Comité Fronterizo
de Obrer@s

CFO

For the labor rights and all human rights of the maquiladora workers

 
   
   
   
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Reverb

January 2008

Mary K. Isaacs / Interim Director of Religious Education

Every now and then we're blessed with an experience that reminds us just how fortunate we are.  When I signed up for the American Friends Service Committee bus trip to the border cities of Piedras Negras and Ciudad Acuna to support work being done for the laborers in the maquiladoras (factories) there, I expected to be impressed and moved.  I was not prepared for just how much it affected me.

The women who run the Committee for Border Workers (CFO) and the Maquiladora Dignidad y Justicia (Dignity and Justice) have been patiently, quietly doing their work for almost twenty years.  They do not lose hope.  They operate "like ants," by their own description, informing workers of their legal rights one person at a time or in tiny groups, and never, never in the workplace.  Labor unions are legal, but are rigorously suppressed, and anyone perceived to be an organizer is instantly fired.

See, an informed populace is a powerful populace, and the companies taking full advantage of the pitiful wages they can pay (US$35-70/wk) to desperate Mexican laborers don't want them powerful.  The companies don't want workers to know their rights, to ask for things, to be able to defend themselves.  This is the environment where one employee happily reported a recent victory:  workers now have fifteen minutes for lunch instead of ten.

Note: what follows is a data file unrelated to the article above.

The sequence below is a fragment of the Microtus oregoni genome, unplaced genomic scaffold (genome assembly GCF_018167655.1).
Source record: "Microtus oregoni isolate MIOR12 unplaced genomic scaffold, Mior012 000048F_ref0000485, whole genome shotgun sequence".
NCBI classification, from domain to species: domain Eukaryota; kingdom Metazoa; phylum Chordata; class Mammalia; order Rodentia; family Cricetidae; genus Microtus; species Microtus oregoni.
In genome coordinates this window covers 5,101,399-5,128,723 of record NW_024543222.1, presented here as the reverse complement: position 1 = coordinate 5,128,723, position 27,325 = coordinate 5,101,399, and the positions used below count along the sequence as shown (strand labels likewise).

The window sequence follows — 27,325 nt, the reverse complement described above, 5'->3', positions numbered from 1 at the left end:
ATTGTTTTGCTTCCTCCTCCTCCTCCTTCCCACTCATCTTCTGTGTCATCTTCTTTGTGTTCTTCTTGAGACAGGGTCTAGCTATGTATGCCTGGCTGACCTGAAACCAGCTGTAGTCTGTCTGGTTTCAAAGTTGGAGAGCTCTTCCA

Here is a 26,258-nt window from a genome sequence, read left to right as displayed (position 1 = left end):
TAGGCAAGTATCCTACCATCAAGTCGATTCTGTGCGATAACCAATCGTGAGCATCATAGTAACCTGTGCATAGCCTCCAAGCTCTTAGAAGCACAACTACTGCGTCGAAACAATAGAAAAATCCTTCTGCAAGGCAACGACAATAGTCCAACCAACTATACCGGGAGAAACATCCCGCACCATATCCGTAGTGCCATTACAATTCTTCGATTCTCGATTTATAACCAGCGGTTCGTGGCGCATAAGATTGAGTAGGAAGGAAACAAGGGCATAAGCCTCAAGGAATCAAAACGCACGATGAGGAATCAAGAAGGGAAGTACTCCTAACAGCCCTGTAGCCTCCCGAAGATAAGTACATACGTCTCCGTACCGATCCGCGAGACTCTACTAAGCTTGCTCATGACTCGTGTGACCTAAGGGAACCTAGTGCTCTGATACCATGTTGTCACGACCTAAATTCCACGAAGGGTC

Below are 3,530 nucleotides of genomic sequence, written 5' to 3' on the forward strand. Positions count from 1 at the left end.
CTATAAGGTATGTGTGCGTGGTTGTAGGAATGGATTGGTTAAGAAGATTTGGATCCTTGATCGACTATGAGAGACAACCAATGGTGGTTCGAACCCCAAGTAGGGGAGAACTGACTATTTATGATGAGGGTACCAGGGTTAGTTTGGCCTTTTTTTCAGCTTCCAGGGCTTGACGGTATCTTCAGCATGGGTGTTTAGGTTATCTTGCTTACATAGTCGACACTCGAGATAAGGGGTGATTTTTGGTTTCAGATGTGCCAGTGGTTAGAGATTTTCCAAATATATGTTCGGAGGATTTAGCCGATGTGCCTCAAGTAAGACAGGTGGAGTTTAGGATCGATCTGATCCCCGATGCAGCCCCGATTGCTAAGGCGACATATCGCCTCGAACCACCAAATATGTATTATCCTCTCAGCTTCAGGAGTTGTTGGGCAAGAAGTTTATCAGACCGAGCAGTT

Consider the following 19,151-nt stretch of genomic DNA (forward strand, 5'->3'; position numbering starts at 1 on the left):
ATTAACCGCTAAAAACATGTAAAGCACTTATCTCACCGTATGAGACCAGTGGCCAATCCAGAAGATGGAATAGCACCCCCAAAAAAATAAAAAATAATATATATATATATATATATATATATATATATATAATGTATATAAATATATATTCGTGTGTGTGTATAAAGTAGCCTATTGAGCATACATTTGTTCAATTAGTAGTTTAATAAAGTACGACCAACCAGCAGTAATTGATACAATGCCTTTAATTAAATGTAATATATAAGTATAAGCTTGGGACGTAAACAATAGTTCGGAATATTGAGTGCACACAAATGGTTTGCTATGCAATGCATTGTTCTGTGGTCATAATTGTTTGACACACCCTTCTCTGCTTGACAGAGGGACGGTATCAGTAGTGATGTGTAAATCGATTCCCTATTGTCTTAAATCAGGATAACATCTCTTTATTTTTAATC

The CFO has had significant successes.  They forced fans to be installed in a factory where fiberglass insulation was being handled without gloves, long sleeves, or masks.  The same legal decision required the factory to provide protective gear, but they don't do that.  So the fans, that reduce fiberglass material in the air of the unairconditioned factory, are the victory for now.

This, and so much else, was hard for the American visitors to bear.  The conditions were awful, but that wasn't the worst of it.  The change seems so slow!  We're accustomed to being able to do something, to lodge complaints and take action, and for most laws to mean something.  Not only could we do little ourselves, we had to be content with their contentment with doing things so slowly it truly qualifies as underground, like roots growing.

We have to remember, though:  they are doing everything allowed by their circumstances.  Their timeframe is in an entirely different scale.  And, perhaps fortunately, they don't have the almost souldeep disquietude that seems bred into most Americans.  Dr. Martin Luther King, Jr., whose life we celebrate this month, preached that the time comes when people have waited long enough.  Sacred impatience.

But it is a luxury of our society that we can feel that way.  We're safer than we realize.  Protected.  And it's easy to lose sight of what we owe to ourselves and each other to take care of the less privileged, to return some of what we have benefited from, and to be fervently grateful for our blessings.

I was reminded of my obligation to the world by my trip to the maquiladoras.  Guilt is not the guiding principle here; gratitude is.  I wish for all of us that we take the chances that come our way, big or little, to contribute to the good of the world, our community, each other's lives.  I give thanks to all that's holy that I don't have to wait twenty years to do it.

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www.cfomaquiladoras.org is produced in cooperation with the
Mexico-U.S Border Program
of the American Friends Service Committee (AFSC)

Comité Fronterizo de Obrer@s (CFO)
Monterrey #1103, Col. Las Fuentes
Piedras Negras, Coahuila
C.P. 26010, México